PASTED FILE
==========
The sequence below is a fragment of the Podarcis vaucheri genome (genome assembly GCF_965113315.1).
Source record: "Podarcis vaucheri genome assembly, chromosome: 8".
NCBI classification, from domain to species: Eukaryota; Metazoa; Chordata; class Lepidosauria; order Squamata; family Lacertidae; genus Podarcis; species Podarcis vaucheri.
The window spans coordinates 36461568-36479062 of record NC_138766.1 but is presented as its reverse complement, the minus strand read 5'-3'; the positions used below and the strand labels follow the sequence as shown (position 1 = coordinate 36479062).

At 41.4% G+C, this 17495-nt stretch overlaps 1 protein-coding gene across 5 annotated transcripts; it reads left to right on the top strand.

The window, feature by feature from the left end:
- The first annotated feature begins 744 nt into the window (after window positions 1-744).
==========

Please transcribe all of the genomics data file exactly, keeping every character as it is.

The sequence below is a fragment of the Podarcis vaucheri genome (genome assembly GCF_965113315.1).
Source record: "Podarcis vaucheri genome assembly, chromosome: 8".
NCBI classification, from domain to species: Eukaryota; Metazoa; Chordata; class Lepidosauria; order Squamata; family Lacertidae; genus Podarcis; species Podarcis vaucheri.
The window spans coordinates 36461568-36479062 of record NC_138766.1 but is presented as its reverse complement, the minus strand read 5'-3'; the positions used below and the strand labels follow the sequence as shown (position 1 = coordinate 36479062).

At 41.4% G+C, this 17495-nt stretch overlaps 1 protein-coding gene across 5 annotated transcripts; it reads left to right on the top strand.

The window, feature by feature from the left end:
- The first annotated feature begins 744 nt into the window (after window positions 1-744).